CO2 Leakage from Heterogeneous Storage Formations
- Ehsan Saadatpoor (The University of Texas at Austin) | Steven Lawrence Bryant (U. of Texas at Austin) | Kamy Sepehrnoori (U. of Texas at Austin)
- Document ID
- Society of Petroleum Engineers
- SPE Annual Technical Conference and Exhibition, 19-22 September, Florence, Italy
- Publication Date
- Document Type
- Conference Paper
- 2010. Society of Petroleum Engineers
- 5.1.1 Exploration, Development, Structural Geology, 4.6 Natural Gas, 6.5.1 Air Emissions, 5.10.1 CO2 Capture and Sequestration, 4.3.4 Scale, 1.8.5 Phase Trapping, 4.1.4 Gas Processing, 5.2.1 Phase Behavior and PVT Measurements
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After injection of CO2 into the subsurface formation, various storage mechanisms help immobilize CO2 in the porous medium. Injection strategies that promote the buoyant movement of CO2 after injection can increase immobilization by the mechanisms of dissolution and residual phase trapping. In a heterogeneous storage formation where capillary entry pressure of the rock is correlated with other petrophysical properties, numerous local capillary barriers exist and can trap rising CO2 below them. In this work, we study the effect of these barriers on CO2 leakage from the storage formation. We first introduce a no-risk-of-leakage scenario for storage, which sets an upper bound on the amount of CO2 that can be stored without contacting the overlying seal. Accounting for capillary heterogeneity reduces this upper bound. In practice operators are likely to seek to store more CO2 than the no-risk-of-leakage bound in any given reservoir. Thus we also examine the form of the gas cap established by the rising CO2 plume, and we simulate leakage from this gas cap through the top seal. Our leakage scenario is simulated in different cases with homogeneous and heterogeneous capillary pressure field, and CO2 trapping is quantified based on the results of the leakage. Capillary heterogeneity is introduced via Leverett scaling group. A new parameter called security index is also defined to quantify the risk of leakage. Finally, the statistics of the local capillary barriers are used to find a probability distribution of leakage amounts from the storage formation.
We conclude that ignoring heterogeneity gives the worst case estimate of the risk. Local capillary trapping reduces potential leakage through failed seal, but a range of CO2 leakage amounts can occur depending on heterogeneity and location of leak. The thickness of the sealing layer and the presence of an active open aquifer connected to the leak do not change the leakage volume of CO2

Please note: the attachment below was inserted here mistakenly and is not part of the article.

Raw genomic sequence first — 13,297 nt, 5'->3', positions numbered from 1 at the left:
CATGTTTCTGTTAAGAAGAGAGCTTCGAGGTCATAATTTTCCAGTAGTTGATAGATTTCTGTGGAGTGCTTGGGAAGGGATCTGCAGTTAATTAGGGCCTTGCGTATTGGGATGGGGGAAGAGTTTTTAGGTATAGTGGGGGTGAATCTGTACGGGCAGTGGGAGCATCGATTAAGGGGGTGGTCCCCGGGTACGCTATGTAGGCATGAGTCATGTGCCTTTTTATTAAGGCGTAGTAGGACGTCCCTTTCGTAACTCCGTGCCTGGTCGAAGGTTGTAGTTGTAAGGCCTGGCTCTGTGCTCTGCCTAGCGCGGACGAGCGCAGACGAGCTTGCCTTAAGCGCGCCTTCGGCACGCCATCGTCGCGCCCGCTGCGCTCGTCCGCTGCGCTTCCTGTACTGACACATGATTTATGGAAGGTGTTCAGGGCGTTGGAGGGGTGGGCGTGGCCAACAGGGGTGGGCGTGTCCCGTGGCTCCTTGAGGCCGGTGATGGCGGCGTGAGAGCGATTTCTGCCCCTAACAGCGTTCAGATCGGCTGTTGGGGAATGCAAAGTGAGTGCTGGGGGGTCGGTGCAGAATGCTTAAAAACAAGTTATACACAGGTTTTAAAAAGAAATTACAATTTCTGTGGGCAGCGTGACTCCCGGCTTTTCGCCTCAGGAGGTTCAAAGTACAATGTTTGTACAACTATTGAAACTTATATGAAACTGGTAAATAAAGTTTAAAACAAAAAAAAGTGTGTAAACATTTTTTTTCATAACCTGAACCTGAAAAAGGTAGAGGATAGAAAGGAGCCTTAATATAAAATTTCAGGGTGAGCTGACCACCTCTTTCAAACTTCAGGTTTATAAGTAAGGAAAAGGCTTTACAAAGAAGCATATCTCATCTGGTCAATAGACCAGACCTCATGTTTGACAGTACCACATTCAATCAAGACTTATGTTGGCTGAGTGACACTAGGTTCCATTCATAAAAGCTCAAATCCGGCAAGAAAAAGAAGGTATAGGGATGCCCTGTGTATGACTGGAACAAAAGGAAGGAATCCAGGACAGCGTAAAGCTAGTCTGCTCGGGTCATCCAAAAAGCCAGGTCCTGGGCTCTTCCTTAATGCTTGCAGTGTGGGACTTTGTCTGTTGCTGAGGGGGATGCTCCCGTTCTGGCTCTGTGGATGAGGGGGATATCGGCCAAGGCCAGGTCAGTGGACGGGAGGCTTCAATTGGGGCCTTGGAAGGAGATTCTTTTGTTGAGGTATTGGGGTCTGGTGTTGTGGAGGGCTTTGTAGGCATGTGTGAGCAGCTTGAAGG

A probabilistic approach based on statistics of local capillary barriers can be used to analyze the risk associated with leakage. Carbon sequestration is a developing technology that can contribute significantly to reduce greenhouse gas emissions. Storage of CO2 in deep subsurface aquifers or depleted oil and gas reservoirs has recently drawn considerable interest. Three modes of secure storage are widely known for sequestration of CO2 in geological formations: dissolution, residual, and mineral trapping. Local capillary trapping is another mode which occurs during buoyancy-driven flow through rocks with fine-scale heterogeneity (Saadatpoor et al., 2010). The key to the behavior is that the rising CO2 plume cannot enter any region unless the capillary pressure at the leading edge of the plume exceeds the entry pressure for that region. Therefore, in a heterogeneous storage formation, where capillary entry pressure of the rocks is correlated for example with other petrophysical properties such as porosity and permeability, local capillary barriers exist. When the range of entry pressures is comparable to capillary pressure due to CO2 column height, rising CO2 moves through highly ramified flow paths that avoid these local capillary entry pressure barriers. Some CO2 is trapped below these barriers as well.
If large volume of CO2 is injected into the lower portion of an aquifer and allowed to rise, some above-residual saturations of CO2 will accumulate below the top seal. As it expands to form a "gas cap??, this accumulation broadens the ramified structure established earlier by the rising CO2. The average CO2 saturation in the gas cap is slightly smaller than that in an accumulation in a homogeneous formation beneath a structural trap, because some regions of large entry pressure are not invaded by CO2. Leakage from a homogeneous structure will continue until the entire accumulation is reduced to residual saturation. The question addressed here is how much of the CO2 that has risen into a heterogeneous structure would leak out, if the top seal were to lose its integrity.
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